“All We Love We Leave Behind” is Brutal, Beautiful

By Burk Smyth • October 16, 2012 at 1:00 pm


Promotional photo courtesy of Deathwish Inc.

Converge originally came together in Salem, Massachusetts in 1989. Disregarding a few member changes way back in 1999, they have been together for 22 years. To put that in perspective, fellow hardcore group Earth Crisis has probably broken up and reformed on twenty five different occasions in the same timespan. I admit, I’m being a bit hyperbolic, but seriously: most hardcore bands don’t last five years, let alone over two decades. One might think that a band beginning its third decade together would release a few mediocre records…

…but not these guys. On All We Love We Leave Behind, Converge sounds just as vital and urgent as the band that released When Forever Comes Crashing nearly fifteen years ago. This album is as violent as anything Converge has ever done, but in tandem with the violence is something else–the sense of a 22 year old beginning to mellow out a little bit. Don’t get me wrong, this is still Converge, and they’re still beating you over the head with some of the heaviest music imaginable. Most metalcore albums beat me over the head so hard that I have to stop listening, but All We Love We Leave Behind invites constant listening. Listeners will want to find all the brutal melody hidden behind the pounding, manic riffs.

Take album opener “Aimless Arrow.”  It’s led by the same style of mathy, pile-driving riff that has defined Converge for years. However, vocalist J. Bannon drops his traditional throat shredding scream. Instead, he opts for a quieter (and I use that word lightly) yell, a style akin to early ’90s screamo. Of course, by the end of the track, he’s back to hammering nails in your ears. But the melody is there, and it’s present on all 39 minutes of the record, expertly hidden by the best production job of the year.

It’s easy to forget that guitarist and engineer Kurt Ballou exists. Bannon has defined this band–his art is some of the most immediately recognizable in punk, and his label releases music from both Converge and some of the best heavy music bands of the last few years. But Ballou does exist, and he is probably the single most talented member of an immensely talented band. A brilliant guitarist–on “Trespassers” he somehow manages to fit three complex, distinct riffs and two solos in just under three minutes–he’s also one of the best producers on the planet. Every single part of All We Love–every riff, scream, breakdown and melody–is placed and adjusted to absolute perfection.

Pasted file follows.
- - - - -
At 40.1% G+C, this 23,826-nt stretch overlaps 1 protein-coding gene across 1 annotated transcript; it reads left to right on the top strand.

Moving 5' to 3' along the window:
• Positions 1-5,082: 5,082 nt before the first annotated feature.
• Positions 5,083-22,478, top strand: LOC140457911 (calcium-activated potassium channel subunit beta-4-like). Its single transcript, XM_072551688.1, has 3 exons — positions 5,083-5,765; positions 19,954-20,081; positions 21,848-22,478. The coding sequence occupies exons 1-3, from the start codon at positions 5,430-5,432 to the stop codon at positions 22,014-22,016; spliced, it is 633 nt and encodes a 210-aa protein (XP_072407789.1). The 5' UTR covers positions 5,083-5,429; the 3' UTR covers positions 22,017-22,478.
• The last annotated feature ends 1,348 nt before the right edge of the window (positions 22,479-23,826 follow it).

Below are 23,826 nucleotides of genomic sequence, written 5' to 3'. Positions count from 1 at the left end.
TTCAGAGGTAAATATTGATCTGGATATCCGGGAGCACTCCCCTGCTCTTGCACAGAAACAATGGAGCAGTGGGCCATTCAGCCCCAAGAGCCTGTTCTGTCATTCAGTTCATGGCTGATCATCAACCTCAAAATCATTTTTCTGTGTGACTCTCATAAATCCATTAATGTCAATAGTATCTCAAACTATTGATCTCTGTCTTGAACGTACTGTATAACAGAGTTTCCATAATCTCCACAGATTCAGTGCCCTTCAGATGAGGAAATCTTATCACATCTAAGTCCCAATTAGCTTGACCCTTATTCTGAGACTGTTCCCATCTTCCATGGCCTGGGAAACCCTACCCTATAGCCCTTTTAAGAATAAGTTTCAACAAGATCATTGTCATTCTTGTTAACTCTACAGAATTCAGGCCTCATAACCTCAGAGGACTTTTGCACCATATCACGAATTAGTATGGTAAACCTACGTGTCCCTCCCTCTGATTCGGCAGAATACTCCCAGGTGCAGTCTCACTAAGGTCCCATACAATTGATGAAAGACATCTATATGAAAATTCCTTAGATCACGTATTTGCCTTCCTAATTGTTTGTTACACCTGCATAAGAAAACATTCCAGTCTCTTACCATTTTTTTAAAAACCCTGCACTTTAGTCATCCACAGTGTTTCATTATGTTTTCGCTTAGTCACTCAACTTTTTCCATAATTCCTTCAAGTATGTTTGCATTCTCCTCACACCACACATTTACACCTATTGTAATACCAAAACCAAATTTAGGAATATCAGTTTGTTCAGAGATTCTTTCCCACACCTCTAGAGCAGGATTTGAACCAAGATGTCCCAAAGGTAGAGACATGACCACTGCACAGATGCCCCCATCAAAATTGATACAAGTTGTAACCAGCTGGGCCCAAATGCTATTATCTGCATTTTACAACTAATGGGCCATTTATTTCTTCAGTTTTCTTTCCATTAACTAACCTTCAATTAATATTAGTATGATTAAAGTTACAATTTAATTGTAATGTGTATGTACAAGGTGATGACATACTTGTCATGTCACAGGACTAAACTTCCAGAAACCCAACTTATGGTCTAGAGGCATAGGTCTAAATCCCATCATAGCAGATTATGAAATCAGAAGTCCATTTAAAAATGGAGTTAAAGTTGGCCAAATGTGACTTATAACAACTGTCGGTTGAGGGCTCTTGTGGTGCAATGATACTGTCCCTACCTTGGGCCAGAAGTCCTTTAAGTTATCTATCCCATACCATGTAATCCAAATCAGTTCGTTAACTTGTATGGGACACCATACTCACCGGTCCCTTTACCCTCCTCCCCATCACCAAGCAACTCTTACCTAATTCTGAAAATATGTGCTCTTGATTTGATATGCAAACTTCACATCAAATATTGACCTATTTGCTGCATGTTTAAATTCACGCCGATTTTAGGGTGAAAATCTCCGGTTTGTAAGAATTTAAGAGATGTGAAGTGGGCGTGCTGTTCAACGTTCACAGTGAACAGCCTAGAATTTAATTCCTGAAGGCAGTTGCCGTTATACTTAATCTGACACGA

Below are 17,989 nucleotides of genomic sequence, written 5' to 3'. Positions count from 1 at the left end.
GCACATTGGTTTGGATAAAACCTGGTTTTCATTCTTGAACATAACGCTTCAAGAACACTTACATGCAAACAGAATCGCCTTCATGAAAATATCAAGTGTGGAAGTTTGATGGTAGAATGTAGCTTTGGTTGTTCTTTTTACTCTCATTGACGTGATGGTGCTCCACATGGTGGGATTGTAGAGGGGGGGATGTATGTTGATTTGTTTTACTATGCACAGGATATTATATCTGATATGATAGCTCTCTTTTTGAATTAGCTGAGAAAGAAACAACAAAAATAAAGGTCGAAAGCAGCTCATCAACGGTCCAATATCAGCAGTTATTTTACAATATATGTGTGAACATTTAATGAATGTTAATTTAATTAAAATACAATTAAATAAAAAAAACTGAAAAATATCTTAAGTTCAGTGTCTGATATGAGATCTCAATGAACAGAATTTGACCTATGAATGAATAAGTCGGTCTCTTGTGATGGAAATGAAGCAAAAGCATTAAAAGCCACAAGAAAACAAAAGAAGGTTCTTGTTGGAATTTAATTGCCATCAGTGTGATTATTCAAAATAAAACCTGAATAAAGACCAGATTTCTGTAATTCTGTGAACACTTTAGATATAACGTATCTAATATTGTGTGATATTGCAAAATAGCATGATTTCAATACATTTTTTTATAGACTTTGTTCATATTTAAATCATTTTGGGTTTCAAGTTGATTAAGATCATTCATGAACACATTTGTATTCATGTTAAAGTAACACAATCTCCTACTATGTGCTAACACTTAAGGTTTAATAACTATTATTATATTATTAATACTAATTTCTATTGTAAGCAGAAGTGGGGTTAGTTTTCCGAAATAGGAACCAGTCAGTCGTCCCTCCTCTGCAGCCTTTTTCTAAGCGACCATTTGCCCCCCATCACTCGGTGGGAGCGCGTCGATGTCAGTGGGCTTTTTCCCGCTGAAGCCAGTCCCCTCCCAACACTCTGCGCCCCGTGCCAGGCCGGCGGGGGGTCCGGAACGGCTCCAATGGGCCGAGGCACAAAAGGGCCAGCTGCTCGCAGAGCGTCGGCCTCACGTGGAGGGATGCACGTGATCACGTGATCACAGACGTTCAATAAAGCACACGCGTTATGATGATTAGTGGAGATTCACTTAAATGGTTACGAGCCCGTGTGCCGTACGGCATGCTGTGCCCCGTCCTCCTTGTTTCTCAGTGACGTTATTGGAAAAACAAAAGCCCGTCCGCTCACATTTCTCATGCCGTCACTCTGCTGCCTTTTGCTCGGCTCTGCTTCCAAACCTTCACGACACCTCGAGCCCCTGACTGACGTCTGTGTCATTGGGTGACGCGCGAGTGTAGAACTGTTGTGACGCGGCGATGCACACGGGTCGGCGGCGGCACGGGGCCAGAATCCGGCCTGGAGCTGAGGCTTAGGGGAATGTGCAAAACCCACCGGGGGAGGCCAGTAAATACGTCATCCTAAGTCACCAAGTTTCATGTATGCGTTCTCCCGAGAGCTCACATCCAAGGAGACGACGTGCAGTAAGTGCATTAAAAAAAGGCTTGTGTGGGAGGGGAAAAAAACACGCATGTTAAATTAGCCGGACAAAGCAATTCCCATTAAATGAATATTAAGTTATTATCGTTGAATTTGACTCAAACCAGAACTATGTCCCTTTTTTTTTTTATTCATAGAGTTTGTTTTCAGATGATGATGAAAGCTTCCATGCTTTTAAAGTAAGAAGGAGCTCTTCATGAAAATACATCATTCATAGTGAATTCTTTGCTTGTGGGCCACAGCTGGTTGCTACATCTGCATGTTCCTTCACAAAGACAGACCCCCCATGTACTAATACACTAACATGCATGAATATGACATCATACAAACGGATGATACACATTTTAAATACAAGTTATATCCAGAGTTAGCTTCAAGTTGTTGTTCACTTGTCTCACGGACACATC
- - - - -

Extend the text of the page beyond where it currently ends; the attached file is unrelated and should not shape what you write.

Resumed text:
For an album this chaotic, it is astoundingly precise. The drum intro to “Vicious Muse” lasts just long enough to accentuate the sheer power of the guitar and vocals that follow it. It all gets even better when the band slows down their relentless assault. “All We Love We Leave Behind” is a downright beautiful piece of music. That won’t make much sense upon the first listen (how could something so brutal be beautiful?), but it is and that’s something only Converge could pull off.

And really, that defines Converge. It’s tempting to call them a metalcore band–they essentially founded the genre, after all–but they really aren’t. Not a single metalcore band in existence has been able to write music like Converge. All 39 minutes of All We Love are perfect. There isn’t a bad track there, and every single one will leave you wondering how on earth anyone could cram so many different elements into one piece of music and have it come out as anything but a mangled, confused mess. But this is Converge. This is what they do.

I’ve written a lot about beauty in this review, and that’s probably a bit disconcerting. By any conventional definition of the term, Converge does not write beautiful music. The band writes angry, technical and ugly bursts of manic energy that will make you want to throw off your headphones and find some music that’s a little bit nicer. I’ve never been able to get through Jane Doe, the album often viewed as their masterpiece, and I’m the kind of idiot who will namedrop Funeral Diner just because I think it makes me look cool. But even if you only listen to indie rock, I urge you–listen to this album. If you’re reading this, you probably live in Massachusetts. And you’ve got to understand–Converge is one of the most important bands to ever come out of this state. It’ll be hard, I don’t doubt that. But maybe you’ll be able to hear the beauty in their brutality.

Converge is playing The Sinclair in Cambridge with Torche, Kvelertek and Whips/Chains on November 12th. Tickets can be found here. You can find more about Converge, including a stream of the new album, over at their website.

 


Burk Smyth is a music writer for The Quad. He is from Baltimore, Md. and enjoys punk, indie, black metal, baseball, Magic: The Gathering, Everton Football Club and being terrible at Dota 2. Follow him at @burksmyth, where he tweets about Trent Reznor, Leighton Baines and dotes, mostly.



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